Chew your food well, this improves digestive absorption and smooth transit and is less work for the body to do further down and so avoids unnecessary blockages – like a traffic jam.

Really taste your food- quite often we miss flavours, so when we pay attention and taste our food, we find we are more drawn to healthier foods. Be in the present moment when eating your main meals- take time to sit down and really enjoy your food. Do not beat yourself up about having treats- when you eat mindfully, you naturally eat less, so you can have those treats but eating less of them- this takes the pressure of denying yourself treats, and when we are relaxed and mindful we are able to keep motivated and keep a sense of balance. Plan your weekly menu- when you are relaxed and have the time-it helps you to really think about what you are eating so that you can create balance in your diet. This saves energy through the week and keeps you on track! It also saves money on your shopping bill.

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3.   Increase water intake and reduce caffeine intake.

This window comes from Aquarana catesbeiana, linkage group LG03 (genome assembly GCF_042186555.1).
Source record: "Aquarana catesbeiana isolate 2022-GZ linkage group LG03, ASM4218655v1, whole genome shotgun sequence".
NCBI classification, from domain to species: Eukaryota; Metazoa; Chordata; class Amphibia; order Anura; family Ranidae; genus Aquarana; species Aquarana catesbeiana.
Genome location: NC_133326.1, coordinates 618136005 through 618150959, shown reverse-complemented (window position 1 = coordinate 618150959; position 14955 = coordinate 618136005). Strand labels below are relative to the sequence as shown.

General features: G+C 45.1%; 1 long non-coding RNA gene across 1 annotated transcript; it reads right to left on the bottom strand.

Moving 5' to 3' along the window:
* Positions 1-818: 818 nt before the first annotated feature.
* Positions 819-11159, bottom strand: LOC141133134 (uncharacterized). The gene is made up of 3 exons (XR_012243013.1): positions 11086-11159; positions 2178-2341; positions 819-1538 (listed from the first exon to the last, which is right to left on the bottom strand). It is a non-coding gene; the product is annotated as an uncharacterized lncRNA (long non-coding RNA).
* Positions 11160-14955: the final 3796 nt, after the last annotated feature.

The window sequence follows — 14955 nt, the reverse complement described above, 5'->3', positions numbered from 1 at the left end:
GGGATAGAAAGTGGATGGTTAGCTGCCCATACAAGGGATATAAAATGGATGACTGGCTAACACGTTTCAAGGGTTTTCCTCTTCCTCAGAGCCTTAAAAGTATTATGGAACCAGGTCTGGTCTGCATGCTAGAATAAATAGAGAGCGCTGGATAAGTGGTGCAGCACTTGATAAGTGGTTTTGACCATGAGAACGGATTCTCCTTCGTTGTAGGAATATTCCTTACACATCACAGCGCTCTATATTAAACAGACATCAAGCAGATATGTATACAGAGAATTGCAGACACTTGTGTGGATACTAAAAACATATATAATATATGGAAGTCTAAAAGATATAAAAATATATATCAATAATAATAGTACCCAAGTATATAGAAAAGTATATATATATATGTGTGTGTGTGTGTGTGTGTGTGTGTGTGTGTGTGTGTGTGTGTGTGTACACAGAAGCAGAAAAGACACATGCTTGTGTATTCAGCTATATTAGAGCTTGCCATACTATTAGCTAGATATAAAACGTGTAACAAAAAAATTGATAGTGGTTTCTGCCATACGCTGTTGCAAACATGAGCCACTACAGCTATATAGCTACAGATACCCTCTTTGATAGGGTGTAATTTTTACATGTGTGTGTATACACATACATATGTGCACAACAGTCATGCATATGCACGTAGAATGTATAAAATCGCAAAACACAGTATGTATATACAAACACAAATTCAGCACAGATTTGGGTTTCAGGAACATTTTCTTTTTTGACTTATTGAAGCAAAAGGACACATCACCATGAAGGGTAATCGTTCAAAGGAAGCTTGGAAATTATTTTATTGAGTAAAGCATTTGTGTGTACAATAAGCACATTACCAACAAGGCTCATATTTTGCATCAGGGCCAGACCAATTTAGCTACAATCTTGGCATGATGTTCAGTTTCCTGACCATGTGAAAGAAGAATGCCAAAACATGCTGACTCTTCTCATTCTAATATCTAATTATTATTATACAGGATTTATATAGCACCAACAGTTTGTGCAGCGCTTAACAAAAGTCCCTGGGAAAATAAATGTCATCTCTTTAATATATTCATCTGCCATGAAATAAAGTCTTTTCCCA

Caffeine is a diuretic and depletes the body’s fluid levels. Quite often we are really thirsty when we think we are hungry. So plenty of water is essential for healthy weight loss and maintenance – it flushes out toxins and replenishes- giving us more energy and reducing sluggishness and tiredness.

4. Exercise

Is not something to dread or avoid- it can be fun and exhilarating- it is about choosing an activity that you enjoy, and that can be fitted into your lifestyle – it may be that a gym is for you- but if not then a brisk walk – 20 minutes a day gets your system going and heart rate up, increasing your circulation and energy levels- helping you to sleep better and burning off excess calories.

All activity counts- including housework- just up the speed!

Pace yourself and build in an easy to maintain routine, and do not go beyond realistic limitations- life does happen along the way and often gets in the way- so don’t beat yourself up if your routine stops for a while- acknowledge that life got in the way then get back on track.

5.   Rest and relaxation.

As well as exercise- rest and relaxation are a vitally important part of a healthy balanced lifestyle to maintain your weight loss.